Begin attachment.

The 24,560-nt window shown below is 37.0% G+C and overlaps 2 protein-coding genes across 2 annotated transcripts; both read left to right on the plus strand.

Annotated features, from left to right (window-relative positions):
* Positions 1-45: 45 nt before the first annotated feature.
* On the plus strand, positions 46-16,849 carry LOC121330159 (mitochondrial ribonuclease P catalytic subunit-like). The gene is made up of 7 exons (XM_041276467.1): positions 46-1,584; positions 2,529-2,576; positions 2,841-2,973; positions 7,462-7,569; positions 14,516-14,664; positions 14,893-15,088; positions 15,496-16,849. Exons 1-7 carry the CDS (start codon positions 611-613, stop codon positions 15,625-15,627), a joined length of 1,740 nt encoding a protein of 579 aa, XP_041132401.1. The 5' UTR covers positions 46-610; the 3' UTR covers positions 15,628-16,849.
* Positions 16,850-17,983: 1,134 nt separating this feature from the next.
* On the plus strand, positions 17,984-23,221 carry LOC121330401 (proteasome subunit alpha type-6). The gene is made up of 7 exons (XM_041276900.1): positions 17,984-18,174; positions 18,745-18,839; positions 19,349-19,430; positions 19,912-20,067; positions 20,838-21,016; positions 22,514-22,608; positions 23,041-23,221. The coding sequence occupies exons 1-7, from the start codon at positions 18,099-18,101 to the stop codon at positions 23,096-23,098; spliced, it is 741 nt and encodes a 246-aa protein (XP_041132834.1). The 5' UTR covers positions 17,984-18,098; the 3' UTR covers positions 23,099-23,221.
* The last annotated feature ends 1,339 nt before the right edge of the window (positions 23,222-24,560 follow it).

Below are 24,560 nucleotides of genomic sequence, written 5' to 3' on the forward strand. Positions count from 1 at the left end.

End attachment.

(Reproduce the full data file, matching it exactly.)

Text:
The 24,560-nt window shown below is 37.0% G+C and overlaps 2 protein-coding genes across 2 annotated transcripts; both read left to right on the plus strand.

Annotated features, from left to right (window-relative positions):
* Positions 1-45: 45 nt before the first annotated feature.
* On the plus strand, positions 46-16,849 carry LOC121330159 (mitochondrial ribonuclease P catalytic subunit-like). The gene is made up of 7 exons (XM_041276467.1): positions 46-1,584; positions 2,529-2,576; positions 2,841-2,973; positions 7,462-7,569; positions 14,516-14,664; positions 14,893-15,088; positions 15,496-16,849. Exons 1-7 carry the CDS (start codon positions 611-613, stop codon positions 15,625-15,627), a joined length of 1,740 nt encoding a protein of 579 aa, XP_041132401.1. The 5' UTR covers positions 46-610; the 3' UTR covers positions 15,628-16,849.
* Positions 16,850-17,983: 1,134 nt separating this feature from the next.
* On the plus strand, positions 17,984-23,221 carry LOC121330401 (proteasome subunit alpha type-6). The gene is made up of 7 exons (XM_041276900.1): positions 17,984-18,174; positions 18,745-18,839; positions 19,349-19,430; positions 19,912-20,067; positions 20,838-21,016; positions 22,514-22,608; positions 23,041-23,221. The coding sequence occupies exons 1-7, from the start codon at positions 18,099-18,101 to the stop codon at positions 23,096-23,098; spliced, it is 741 nt and encodes a 246-aa protein (XP_041132834.1). The 5' UTR covers positions 17,984-18,098; the 3' UTR covers positions 23,099-23,221.
* The last annotated feature ends 1,339 nt before the right edge of the window (positions 23,222-24,560 follow it).

Below are 24,560 nucleotides of genomic sequence, written 5' to 3' on the forward strand. Positions count from 1 at the left end.